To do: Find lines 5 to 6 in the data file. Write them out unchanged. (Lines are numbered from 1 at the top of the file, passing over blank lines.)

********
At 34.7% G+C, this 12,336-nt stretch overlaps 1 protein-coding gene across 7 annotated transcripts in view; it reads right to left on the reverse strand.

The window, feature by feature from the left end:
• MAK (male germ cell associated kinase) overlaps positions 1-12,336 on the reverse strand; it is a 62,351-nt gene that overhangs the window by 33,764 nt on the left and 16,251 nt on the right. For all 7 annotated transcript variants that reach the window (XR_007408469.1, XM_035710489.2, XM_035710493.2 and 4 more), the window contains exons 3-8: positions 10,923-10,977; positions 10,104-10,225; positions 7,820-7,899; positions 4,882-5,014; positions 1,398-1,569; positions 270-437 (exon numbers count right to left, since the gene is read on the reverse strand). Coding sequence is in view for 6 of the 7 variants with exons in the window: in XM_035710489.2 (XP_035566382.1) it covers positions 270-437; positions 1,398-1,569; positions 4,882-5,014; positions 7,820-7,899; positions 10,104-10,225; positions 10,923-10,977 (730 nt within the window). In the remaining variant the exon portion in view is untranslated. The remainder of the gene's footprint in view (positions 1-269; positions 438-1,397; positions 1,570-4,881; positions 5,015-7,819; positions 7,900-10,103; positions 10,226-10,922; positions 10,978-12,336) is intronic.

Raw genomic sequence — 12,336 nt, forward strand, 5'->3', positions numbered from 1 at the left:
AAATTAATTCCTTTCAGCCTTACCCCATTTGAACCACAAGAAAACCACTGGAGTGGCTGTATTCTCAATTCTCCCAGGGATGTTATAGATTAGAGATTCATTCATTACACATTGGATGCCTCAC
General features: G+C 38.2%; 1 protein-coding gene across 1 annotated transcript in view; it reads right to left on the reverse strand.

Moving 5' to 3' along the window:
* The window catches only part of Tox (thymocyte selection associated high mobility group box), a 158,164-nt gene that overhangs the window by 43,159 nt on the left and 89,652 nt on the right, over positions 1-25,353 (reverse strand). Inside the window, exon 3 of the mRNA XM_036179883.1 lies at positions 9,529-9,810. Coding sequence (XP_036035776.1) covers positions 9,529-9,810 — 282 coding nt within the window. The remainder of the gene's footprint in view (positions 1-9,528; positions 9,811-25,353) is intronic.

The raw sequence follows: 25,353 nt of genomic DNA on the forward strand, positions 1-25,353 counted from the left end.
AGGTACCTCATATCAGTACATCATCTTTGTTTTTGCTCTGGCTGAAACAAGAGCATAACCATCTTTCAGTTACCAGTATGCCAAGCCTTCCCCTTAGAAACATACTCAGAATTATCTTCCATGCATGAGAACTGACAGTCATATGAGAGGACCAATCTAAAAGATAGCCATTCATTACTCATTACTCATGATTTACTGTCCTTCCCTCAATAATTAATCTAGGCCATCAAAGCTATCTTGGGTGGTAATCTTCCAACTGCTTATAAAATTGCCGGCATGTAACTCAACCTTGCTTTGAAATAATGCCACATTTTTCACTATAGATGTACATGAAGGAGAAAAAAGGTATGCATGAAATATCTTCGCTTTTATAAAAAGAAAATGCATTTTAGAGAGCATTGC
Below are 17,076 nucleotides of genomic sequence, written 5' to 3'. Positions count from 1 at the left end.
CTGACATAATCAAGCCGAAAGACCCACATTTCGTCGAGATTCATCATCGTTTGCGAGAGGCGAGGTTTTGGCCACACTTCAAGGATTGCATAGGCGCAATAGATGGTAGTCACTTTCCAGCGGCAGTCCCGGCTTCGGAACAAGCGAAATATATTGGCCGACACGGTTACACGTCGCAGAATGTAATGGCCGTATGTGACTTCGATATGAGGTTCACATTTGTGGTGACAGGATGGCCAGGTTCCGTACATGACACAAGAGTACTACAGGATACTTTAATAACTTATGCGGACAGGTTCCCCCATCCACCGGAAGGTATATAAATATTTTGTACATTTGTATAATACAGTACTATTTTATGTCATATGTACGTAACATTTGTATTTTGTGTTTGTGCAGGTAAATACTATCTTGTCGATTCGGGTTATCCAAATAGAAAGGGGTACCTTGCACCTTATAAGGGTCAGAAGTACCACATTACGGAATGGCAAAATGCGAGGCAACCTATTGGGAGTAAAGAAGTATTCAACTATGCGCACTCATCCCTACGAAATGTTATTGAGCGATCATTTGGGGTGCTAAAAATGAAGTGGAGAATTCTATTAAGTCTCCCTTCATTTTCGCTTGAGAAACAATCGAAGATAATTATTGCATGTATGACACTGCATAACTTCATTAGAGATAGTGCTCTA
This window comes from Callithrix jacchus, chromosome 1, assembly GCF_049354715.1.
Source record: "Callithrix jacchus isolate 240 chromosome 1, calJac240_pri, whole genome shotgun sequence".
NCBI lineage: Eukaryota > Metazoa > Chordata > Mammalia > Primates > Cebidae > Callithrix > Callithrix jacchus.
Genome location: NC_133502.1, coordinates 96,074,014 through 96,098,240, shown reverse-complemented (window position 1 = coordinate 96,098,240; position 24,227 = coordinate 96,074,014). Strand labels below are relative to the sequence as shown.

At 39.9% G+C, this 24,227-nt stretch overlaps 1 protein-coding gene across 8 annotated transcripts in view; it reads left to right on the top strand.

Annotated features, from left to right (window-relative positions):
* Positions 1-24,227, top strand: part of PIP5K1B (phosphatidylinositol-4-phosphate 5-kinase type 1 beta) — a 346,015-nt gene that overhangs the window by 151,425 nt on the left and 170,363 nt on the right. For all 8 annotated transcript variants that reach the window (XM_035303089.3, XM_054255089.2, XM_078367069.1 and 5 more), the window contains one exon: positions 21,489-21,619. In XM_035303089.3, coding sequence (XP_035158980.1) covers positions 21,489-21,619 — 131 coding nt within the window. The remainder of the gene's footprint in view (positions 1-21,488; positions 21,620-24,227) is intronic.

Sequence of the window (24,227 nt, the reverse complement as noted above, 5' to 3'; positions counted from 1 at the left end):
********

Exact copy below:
AAATTAATTCCTTTCAGCCTTACCCCATTTGAACCACAAGAAAACCACTGGAGTGGCTGTATTCTCAATTCTCCCAGGGATGTTATAGATTAGAGATTCATTCATTACACATTGGATGCCTCAC
General features: G+C 38.2%; 1 protein-coding gene across 1 annotated transcript in view; it reads right to left on the reverse strand.